Tackling the unknown to create something new is kind of Sheppard’s thing. “I was immediately impressed by her ambitions,” said Michael Maag, the third and final member of Kinetic Light, and the lighting and projection designer who is also a wheelchair user. In his early encounters with the ramp, he wasn’t sure how Sheppard and Lawson would pull off dancing, given the uniqueness of the inclined plane. Sheppard had envisioned the ramp as a work of art and a movement partner—the stark opposite to a structural access ramp. “Coming from the technical side there’s concern, having to say physics doesn’t work that way,” Maag said. “With Alice, there’s no concern for reality… what’s important is the idea of the art.”
Early experimentation between Sheppard, Lawson, Maag and the ramp has paid off. The collaborative has been recognized in the arts world for centering accessibility, and Kinetic Light is now preparing to bring DESCENT across the country for its first tour. It’s an opportunity to further push the work outside the “arts bubble,” as Sheppard calls it, to bring matters of access, equity and intersectionality to a larger audience. “It’s not just three people making art anymore,” said Sheppard. “It’s time for us to build.”
Thinking about the journey, she added, “I couldn’t have imagined a life that is sharing this work and creating more of it. I have an unlikely life, and here it is.”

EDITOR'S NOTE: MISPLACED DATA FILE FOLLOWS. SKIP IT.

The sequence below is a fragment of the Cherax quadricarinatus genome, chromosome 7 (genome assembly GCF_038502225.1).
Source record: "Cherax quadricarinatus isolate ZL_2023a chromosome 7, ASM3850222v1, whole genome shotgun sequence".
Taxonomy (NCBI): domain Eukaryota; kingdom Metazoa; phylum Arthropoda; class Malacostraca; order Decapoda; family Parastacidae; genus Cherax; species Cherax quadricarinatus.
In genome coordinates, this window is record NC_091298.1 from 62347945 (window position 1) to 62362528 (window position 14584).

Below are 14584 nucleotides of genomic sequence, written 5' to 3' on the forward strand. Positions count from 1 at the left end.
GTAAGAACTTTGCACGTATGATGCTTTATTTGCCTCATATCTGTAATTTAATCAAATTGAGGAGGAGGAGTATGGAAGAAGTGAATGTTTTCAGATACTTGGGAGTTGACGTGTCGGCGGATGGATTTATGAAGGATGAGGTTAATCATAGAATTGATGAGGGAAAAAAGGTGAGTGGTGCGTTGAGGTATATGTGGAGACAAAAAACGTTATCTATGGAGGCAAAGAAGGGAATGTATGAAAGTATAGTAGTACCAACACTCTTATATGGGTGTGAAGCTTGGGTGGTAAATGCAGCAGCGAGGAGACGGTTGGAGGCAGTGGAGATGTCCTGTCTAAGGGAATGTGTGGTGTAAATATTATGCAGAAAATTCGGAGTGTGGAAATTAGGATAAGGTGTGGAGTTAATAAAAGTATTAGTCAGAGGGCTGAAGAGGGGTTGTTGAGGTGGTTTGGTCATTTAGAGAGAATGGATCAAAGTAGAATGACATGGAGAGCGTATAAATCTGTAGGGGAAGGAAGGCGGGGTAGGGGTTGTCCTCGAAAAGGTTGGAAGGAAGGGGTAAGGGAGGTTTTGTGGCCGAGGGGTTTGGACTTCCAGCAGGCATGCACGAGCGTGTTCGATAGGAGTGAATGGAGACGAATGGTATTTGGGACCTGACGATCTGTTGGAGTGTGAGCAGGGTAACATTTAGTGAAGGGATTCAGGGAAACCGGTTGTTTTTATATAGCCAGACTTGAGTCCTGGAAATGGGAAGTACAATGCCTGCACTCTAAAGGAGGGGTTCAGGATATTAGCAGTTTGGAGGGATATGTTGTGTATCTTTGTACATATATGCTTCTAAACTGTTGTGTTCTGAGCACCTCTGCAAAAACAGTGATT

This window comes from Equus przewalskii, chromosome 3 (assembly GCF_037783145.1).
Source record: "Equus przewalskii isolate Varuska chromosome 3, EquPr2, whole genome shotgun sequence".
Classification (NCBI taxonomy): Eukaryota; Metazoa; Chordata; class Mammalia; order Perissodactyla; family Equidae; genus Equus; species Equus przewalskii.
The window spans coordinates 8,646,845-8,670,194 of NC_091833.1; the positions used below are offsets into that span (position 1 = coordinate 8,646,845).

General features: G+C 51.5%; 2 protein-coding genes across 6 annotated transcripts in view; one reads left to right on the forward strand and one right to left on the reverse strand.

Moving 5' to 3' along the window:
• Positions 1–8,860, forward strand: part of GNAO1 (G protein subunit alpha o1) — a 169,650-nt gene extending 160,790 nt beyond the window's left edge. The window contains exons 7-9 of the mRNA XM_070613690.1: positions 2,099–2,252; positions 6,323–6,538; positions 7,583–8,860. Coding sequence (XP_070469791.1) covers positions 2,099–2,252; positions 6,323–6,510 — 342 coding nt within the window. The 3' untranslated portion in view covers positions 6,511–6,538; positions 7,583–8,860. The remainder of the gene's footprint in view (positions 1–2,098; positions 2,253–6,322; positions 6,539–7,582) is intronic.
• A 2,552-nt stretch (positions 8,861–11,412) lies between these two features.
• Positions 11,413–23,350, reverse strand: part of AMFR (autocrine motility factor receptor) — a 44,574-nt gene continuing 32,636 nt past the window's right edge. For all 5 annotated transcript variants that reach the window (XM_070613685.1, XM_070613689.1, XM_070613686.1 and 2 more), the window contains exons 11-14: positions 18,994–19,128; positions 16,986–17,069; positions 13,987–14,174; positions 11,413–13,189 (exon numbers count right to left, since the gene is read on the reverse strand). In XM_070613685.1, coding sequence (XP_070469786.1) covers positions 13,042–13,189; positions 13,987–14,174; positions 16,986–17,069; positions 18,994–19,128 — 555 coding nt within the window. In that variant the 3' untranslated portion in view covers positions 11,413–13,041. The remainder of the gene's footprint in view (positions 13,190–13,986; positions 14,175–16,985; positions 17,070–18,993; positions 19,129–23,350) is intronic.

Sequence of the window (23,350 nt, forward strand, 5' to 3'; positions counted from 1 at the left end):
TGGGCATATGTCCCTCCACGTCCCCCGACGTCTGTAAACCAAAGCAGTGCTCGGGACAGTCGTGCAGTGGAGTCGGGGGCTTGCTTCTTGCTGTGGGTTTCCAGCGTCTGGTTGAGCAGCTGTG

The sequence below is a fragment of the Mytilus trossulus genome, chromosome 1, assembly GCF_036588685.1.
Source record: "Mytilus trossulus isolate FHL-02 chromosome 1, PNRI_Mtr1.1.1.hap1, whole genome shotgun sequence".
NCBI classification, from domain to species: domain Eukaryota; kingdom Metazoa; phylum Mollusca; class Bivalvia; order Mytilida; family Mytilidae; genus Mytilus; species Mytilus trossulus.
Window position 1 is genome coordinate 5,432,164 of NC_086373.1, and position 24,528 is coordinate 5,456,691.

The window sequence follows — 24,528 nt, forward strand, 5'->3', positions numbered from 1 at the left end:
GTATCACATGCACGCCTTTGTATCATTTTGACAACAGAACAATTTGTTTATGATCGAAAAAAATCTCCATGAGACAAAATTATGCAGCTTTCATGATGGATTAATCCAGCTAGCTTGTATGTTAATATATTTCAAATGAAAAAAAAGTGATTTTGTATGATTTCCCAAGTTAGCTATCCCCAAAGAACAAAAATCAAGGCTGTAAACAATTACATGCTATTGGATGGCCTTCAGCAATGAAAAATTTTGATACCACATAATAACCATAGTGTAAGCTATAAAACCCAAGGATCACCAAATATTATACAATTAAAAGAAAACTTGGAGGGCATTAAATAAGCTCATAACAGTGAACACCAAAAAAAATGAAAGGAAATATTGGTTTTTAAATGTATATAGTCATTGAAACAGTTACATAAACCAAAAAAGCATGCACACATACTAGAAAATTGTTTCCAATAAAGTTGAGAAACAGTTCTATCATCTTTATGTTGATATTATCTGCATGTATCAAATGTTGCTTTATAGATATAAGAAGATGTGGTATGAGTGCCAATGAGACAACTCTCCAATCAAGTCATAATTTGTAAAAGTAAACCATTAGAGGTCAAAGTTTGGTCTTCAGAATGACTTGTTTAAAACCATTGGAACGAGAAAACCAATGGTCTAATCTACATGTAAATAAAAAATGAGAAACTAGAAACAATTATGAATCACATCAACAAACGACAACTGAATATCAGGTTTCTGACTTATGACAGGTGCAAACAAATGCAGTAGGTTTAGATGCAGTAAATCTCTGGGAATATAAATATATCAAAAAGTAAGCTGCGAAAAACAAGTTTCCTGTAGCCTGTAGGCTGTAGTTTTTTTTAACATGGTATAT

Sheppard’s dance career started on a dare, when she was professor of English and Comparative Literature at Penn State. She attended a 2004 performance by Homer Avila, a dancer and choreographer who became disabled after his battle with cancer. Afterward, he dared her to take a dance class. About six weeks after they met he passed away, and Sheppard enrolled in her first class.
By 2005 Sheppard resigned from academia and began dancing with physically integrated dance companies. In the small field she crossed paths with Lawson, who began dancing professionally in 2004 and elected to continue rather than attend medical school.
The genesis of Kinetic Light originated several decades back, with physically integrated dance, which began in the United States with the founding of the Dancing Wheels Company in 1980 and AXIS Dance Company in 1987, which Sheppard danced for when she got her start. They were among the first contemporary dance companies in the world developing choreography integrating dancers with and without physical disabilities, prior to the passage of the Americans With Disabilities Act in 1990. Back then, according to a 2017 paper by AXIS founder Judith Smith, “It wasn’t easy for nondisabled audiences to shift from the etiquette of not staring at people with disabilities to being asked to look closely and carefully.” Smith also noted that reviewers typically described the work as “courageous” or “inspiring”; in a 1992 performance by AXIS, a dancer declared: “I am not a tragedy.”